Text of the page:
Kate L. Lindsey & Dineke Schokkin
Kate L. Lindsey & Dineke Schokkin
Abstract: This article provides an overview of the phonologies of Southern New Guinea languages, based on the six languages in this special issue plus two others for which JIPA illustrations have recently been published –Yelmek (Yelmek-Maklew family), Ngkolmpu, Nmbo and Nen (Yam family), Idi and Ende (Pahoturi River), Bitur (Marind-Anim branch of Trans-New Guinea) and Urama (Kiwaian branch of Trans-New Guinea). It surveys overall inventory sizes (maximal 28 consonants and 8 vowels, in Nmbo, minimal 13 consonants plus 5 vowels in Urama), and the most important segment types characteristic of the region, including retroflexion in Idi and Ende, labial-velar stops (Nen, Nmbo), rounded stops (Nmbo), relatively large liquid inventories (Pahoturi River) and prenasalised stop phonemes (Ngkolmpu, Nen, Nmbo).
2. A phonetic description of Yelmek
Abstract: This paper provides a first description of the phonetics and phonology of a language from the Yelmek-Maklew family, a language family without a genealogical link to any other language family in New Guinea or elsewhere. The variety under consideration in this paper is used by people from the village of Wanam, located in the Papuan Province on the Indonesian side of New Guinea. Wanam is the northernmost of the four villages attributed to the Yelmek branch of the family (ISO 639-3:jel, glottocode: yelm1242). The variety in question has 13 consonant phonemes and 7 vowel phonemes. The vowel inventory includes a phonemic schwa, which is distinct from the epenthetic schwa that is used to split illicit consonant cluster. Noteworthy suprasegmental features include the absence of word-level stress and the fact that interrogative and declarative utterances have the same basic pitch contour.
Matthew J. Carroll
Abstract: This paper describes the phonetics and phonology of segments in Ngkolmpu, a language spoken in the Merauke region of Indonesian Papua. The language is a member of the the Tonda-Kanum branch of the Yam family and displays a fairly typical segmental inventory for a Yam language with some notable exceptions. There are sixteen phonemic consonantal segments. As commonly found in Papuan languages, the primary manner distinction of stops is between voiceless oral stops and prenasalised stops. Rather unusually, both the plain oral stops and the prenasalised stops are voiceless for the oral period of the articulation. There are seven phonemic vowels and one epenthetic vowel whose distribution is phonotactically determined.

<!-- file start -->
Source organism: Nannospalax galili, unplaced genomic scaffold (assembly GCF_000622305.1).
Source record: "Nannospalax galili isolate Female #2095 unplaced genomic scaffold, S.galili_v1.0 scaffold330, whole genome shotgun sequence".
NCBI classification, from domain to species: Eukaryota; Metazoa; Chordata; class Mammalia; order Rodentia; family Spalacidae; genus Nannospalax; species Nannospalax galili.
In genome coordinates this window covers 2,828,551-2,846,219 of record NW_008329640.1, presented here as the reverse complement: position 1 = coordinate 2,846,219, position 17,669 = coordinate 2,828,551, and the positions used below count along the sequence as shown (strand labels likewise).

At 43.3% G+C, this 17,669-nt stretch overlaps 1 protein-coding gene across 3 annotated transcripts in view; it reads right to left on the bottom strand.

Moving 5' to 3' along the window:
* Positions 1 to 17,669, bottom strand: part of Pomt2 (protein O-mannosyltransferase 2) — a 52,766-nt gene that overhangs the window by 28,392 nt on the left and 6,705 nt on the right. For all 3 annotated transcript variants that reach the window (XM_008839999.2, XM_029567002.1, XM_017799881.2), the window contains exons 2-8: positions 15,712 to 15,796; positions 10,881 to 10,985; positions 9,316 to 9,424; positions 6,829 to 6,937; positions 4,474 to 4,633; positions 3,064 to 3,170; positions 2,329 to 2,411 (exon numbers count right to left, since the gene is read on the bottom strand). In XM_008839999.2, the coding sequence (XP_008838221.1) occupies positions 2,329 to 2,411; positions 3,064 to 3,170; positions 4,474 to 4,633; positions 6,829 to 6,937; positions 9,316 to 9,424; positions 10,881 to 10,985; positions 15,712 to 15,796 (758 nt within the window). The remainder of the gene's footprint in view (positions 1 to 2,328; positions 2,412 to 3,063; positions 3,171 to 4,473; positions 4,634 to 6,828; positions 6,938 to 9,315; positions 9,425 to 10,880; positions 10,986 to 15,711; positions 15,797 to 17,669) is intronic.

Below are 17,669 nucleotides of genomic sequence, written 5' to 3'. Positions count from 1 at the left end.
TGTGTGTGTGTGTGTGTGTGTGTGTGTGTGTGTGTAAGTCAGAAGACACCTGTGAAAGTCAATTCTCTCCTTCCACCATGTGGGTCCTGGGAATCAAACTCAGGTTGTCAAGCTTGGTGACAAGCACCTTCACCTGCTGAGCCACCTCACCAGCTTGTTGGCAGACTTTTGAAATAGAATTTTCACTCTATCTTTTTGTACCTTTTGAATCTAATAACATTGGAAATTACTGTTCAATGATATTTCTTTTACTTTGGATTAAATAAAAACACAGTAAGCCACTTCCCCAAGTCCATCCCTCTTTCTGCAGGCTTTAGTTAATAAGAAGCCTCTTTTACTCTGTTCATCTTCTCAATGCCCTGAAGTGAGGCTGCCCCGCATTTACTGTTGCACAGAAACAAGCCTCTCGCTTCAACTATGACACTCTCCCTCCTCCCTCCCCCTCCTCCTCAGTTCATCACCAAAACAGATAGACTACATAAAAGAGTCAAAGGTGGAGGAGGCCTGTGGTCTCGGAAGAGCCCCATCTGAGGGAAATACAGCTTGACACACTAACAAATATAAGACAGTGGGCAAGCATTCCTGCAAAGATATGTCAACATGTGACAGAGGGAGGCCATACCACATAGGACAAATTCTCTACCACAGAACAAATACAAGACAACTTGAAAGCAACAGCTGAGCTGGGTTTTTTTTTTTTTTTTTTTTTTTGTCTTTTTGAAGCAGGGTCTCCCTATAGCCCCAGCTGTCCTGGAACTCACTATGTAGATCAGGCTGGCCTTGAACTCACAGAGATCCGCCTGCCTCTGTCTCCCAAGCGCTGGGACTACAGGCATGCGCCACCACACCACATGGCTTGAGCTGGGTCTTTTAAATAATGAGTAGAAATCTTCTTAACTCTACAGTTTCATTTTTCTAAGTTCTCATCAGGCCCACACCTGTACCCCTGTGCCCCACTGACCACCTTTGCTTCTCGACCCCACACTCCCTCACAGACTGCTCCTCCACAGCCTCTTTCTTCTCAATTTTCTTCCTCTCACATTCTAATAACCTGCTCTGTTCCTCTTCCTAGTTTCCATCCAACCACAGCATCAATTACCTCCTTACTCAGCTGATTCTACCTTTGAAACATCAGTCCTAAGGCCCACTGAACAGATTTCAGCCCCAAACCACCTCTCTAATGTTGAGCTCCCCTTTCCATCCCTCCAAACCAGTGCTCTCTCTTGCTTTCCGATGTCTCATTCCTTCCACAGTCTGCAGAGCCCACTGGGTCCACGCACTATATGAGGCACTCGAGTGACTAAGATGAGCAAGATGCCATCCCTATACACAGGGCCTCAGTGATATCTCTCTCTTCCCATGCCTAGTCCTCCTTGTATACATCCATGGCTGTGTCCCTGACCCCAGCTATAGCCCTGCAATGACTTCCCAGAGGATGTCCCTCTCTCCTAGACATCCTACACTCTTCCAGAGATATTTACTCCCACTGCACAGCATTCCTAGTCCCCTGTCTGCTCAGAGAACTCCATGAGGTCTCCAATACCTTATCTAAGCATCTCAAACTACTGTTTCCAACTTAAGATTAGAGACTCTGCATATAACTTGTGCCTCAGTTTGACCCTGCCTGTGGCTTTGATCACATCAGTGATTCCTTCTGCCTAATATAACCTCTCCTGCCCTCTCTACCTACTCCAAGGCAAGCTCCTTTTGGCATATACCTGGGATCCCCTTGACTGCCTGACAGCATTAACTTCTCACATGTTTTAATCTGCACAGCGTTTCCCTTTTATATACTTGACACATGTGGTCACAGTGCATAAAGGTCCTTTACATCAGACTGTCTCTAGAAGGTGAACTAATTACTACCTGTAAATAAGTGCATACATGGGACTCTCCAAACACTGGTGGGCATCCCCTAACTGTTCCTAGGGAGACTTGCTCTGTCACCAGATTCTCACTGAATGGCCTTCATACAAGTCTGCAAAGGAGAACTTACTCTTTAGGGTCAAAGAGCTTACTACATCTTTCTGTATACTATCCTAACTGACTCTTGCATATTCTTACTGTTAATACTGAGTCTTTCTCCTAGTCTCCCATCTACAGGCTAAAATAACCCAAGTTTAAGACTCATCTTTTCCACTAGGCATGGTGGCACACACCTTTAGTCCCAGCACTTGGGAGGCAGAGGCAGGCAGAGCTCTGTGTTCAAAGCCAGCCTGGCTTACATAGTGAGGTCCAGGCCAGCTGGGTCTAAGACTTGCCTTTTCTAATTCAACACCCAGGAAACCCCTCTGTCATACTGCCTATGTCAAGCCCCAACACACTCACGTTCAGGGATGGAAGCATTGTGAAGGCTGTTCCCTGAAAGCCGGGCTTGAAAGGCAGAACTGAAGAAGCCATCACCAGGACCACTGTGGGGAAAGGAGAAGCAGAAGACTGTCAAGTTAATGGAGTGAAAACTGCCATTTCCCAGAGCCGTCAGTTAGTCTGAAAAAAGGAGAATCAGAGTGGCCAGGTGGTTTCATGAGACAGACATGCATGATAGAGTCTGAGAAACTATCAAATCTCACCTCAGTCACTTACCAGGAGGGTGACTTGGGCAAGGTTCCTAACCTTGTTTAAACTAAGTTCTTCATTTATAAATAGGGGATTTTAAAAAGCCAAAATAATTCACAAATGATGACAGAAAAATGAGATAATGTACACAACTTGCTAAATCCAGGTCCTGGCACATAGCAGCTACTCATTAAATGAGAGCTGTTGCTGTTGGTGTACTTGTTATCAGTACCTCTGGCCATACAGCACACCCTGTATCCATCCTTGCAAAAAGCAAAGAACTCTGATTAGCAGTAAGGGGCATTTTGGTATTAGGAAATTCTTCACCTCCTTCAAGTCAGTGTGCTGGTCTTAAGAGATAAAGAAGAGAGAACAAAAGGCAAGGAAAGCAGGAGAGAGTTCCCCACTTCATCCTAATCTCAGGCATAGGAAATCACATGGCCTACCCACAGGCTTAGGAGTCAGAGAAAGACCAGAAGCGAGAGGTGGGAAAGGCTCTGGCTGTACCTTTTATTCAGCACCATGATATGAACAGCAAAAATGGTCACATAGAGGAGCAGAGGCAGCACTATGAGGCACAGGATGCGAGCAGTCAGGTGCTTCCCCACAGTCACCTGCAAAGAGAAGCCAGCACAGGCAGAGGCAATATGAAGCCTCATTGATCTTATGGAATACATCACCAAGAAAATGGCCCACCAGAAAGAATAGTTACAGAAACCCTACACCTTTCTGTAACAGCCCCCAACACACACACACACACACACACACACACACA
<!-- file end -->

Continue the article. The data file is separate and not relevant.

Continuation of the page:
Abstract: This paper presents aspects of the phonetics and phonology of the Nmbo language as spoken by the Kerake tribe peoples of southern Western Province, Papua New Guinea. The paper is primarily concerned with the phonetics of consonants and vowels, but also presents description and audio examples of stress and clausal intonation patterns.
5. Phonetics and phonology of Idi
Dineke Schokkin, Volker Gast, Nicholas Evans, & Christian Döhler
Abstract: This paper provides a first description of the phonetics and phonology of Idi (Pahoturi River; ISO 639-3: idi, glottocode: idii1243) as spoken by about 1,000 people in the villages of Dimsisi and Sibidiri, located in the Morehead District of Western Province, Papua New Guinea. Idi has a fairly large inventory of 21 consonant phonemes and 8 vowel phonemes. As with other languages spoken in the region, the two central vowels show a hybrid status and could be analysed as sometimes phonemic and sometimes epenthetic. Other noteworthy characteristics are the presence of vowel harmony, voiced and voiceless retroflex plosives/affricates, nasality as a “floating” feature, and coarticulated labial-velar plosives, although the latter most likely originated as loan phonemes from Nen.
Abstract: This paper offers a description of the phonetics of Bitur, a language spoken by less than a thousand people in Western Province, Papua New Guinea. With just thirteen consonants and five vowels, the phoneme inventory of Bitur is fairly typical of a Papuan language and yet relatively small in its more immediate geographic and genealogical contexts. The consonants of Bitur represent five manners of articulation and span four places of articulation. Prenasalized stops are noticeably absent, despite their prevalence in the region and among related languages. The low central vowel /a/ assimilates in height to nearby mid and high vowels, and it provides a means to distinguish high vowels from approximants. The Bitur syllable consists minimally of a vowel nucleus with simple onsets and codas allowed. Vowel length is not contrastive, but it seems to be the most salient prosodic feature of the Bitur word. As the first substantial phonetic description of a Lower Fly language— the least-known language group in Southern New Guinea—this paper represents an important contribution to our understanding of Papuan languages.
7. A phonetic sketch of Urama
Jason Brown, Alex Muir, & Robbie Petterson
Abstract: This paper provides a phonetic sketch of Urama (Glottocode: uram1241), one of the varieties of the Northeast Kiwai group (iso code: kiw). Urama’s consonant and vowel inventories, with 12 and 5 members respectively, are characteristic of Papuan languages generally. Vowel length is contrastive, but may be in the process of being lost. Urama exhibits a pitch accent system, but only a few words are found in which tone alone distinguishes meaning.